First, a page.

Accessibility links

Breaking News

German Foreign Minister Says Russia, West Should Avoid 'New Ice Age'

U.S. Secretary of State Rex Tillerson (right) meets with German Foreign Minister Sigmar Gabriel at the State Department in Washington on August 29.
U.S. Secretary of State Rex Tillerson (right) meets with German Foreign Minister Sigmar Gabriel at the State Department in Washington on August 29.

Germany's foreign minister says that Washington and its European partners should ensure that new U.S. sanctions targeting Russia do not lead to a "new ice age" between Moscow and the West.

German Foreign Minister Sigmar Gabriel's comments followed his August 29 meeting in Washington with U.S. Secretary of State Rex Tillerson.

He noted European concerns about the potential side effects of a tough new law passed recently by the U.S. Congress and signed by President Donald Trump.

The law cements sanctions against Moscow over its aggression in Ukraine and for allegedly meddling in the 2016 U.S. presidential election.

"There should be no new ice age between Russia and the West," Gabriel said, according to a statement released by the German Foreign Ministry.

Under Trump's predecessor, Barack Obama, the United States, and the European Union largely coordinated their sanctions targeting Moscow over its 2014 seizure of Ukraine's Crimean Peninsula and backing of armed separatists in eastern Ukraine.

Juncker Warning

European Commission President Jean-Claude Juncker warned after Trump signed the bill that European energy companies could be harmed, particularly those working on Russian natural gas pipeline systems that transit Ukraine to reach EU member states.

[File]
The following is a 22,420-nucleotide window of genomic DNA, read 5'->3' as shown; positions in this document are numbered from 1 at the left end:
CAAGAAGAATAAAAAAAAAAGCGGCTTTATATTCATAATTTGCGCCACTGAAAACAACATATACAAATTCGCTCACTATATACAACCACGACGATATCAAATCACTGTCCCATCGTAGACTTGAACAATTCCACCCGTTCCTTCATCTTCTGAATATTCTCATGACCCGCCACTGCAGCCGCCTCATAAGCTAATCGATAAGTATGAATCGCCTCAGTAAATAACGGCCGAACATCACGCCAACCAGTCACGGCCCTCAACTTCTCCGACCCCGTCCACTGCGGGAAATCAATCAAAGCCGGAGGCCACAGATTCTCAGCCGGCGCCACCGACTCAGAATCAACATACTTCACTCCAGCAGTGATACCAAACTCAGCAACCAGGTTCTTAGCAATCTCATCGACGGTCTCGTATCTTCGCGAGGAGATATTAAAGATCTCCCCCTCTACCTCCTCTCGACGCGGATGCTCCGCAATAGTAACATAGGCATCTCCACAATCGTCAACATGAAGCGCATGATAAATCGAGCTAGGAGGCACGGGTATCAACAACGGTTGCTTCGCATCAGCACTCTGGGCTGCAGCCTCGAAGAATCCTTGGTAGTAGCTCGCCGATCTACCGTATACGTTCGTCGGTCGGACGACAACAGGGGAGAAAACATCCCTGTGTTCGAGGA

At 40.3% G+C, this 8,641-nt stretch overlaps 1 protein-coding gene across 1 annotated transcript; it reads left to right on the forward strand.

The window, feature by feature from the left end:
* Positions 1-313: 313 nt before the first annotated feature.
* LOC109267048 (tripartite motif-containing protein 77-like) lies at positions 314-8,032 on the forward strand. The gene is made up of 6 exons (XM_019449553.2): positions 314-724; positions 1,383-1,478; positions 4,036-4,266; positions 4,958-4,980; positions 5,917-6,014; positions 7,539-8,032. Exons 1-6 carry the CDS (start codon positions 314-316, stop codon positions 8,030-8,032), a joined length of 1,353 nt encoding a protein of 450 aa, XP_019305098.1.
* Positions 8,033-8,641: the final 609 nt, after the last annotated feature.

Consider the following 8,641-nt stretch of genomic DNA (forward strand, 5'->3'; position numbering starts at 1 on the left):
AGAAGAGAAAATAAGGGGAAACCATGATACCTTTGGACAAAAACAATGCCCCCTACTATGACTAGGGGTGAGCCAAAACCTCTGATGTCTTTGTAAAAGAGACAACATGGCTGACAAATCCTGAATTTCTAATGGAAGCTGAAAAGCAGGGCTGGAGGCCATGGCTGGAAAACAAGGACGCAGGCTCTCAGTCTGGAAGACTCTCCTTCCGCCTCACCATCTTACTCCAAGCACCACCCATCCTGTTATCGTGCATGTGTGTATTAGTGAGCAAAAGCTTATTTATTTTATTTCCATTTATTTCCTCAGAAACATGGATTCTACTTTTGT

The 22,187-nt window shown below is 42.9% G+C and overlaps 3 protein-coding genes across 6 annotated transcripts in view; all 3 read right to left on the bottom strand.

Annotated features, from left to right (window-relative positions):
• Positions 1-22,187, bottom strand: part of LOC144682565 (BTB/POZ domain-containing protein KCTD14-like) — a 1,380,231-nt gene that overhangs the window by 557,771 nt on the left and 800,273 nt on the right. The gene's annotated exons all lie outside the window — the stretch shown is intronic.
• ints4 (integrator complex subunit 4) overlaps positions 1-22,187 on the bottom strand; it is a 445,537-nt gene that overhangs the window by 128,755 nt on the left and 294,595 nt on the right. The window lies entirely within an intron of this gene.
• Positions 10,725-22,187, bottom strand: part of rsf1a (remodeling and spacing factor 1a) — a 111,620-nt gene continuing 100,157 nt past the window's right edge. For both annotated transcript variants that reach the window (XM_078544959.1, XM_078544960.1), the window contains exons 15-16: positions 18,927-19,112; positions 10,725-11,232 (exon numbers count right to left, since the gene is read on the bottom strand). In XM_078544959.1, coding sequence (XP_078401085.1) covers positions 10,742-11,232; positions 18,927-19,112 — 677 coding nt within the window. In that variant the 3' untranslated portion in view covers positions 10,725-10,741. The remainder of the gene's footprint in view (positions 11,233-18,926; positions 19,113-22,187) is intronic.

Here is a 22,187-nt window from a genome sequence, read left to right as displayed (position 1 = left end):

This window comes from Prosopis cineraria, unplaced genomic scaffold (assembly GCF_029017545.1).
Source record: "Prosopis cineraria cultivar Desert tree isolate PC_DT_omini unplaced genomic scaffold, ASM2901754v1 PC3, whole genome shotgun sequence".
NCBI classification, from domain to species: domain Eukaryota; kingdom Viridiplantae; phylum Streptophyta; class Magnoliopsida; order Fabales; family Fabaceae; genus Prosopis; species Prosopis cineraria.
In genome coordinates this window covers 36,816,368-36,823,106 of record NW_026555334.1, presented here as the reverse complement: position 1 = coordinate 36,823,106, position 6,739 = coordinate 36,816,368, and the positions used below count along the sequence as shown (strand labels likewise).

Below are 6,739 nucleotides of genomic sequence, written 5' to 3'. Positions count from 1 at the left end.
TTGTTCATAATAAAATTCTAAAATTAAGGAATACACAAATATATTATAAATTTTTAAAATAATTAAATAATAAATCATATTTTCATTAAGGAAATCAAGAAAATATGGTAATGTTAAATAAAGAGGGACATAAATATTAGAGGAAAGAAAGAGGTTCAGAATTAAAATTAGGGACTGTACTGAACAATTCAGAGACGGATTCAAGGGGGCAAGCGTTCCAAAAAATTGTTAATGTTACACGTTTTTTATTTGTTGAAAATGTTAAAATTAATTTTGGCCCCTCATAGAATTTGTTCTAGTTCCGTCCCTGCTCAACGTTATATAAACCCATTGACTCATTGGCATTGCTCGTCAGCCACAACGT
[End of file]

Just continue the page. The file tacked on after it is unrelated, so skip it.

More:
Gabriel echoed those concerns following his meeting with Tillerson, saying: "We do not want to completely destroy our business relations with Russia."

Kurt Volker, the U.S. special envoy for efforts to end the conflict in Ukraine, told German international broadcaster Deutsche Welle in an interview published on August 29 that Washington would not go "over the heads of the Ukrainians or behind the backs of the Europeans" to secure any deal with Russia.

"The U.S. has made clear we fully support the Normandy process, and it's not our intention to become a part of it or to try to go over the top of it," Volker said, referring to a four-way process on a peace deal for eastern Ukraine involving Germany, France, Moscow, and Kyiv.

German Chancellor Angela Merkel and French President Emmanuel Macron on August 28 called for Russia and Ukraine to step up their efforts to implement the 2015 Minsk agreement meant to end the conflict in eastern Ukraine.

With reporting by Reuters, dpa, and Deutsche Welle
  • 16x9 Image


    RFE/RL journalists report the news in 27 languages in 23 countries where a free press is banned by the government or not fully established. We provide what many people cannot get locally: uncensored news, responsible discussion, and open debate.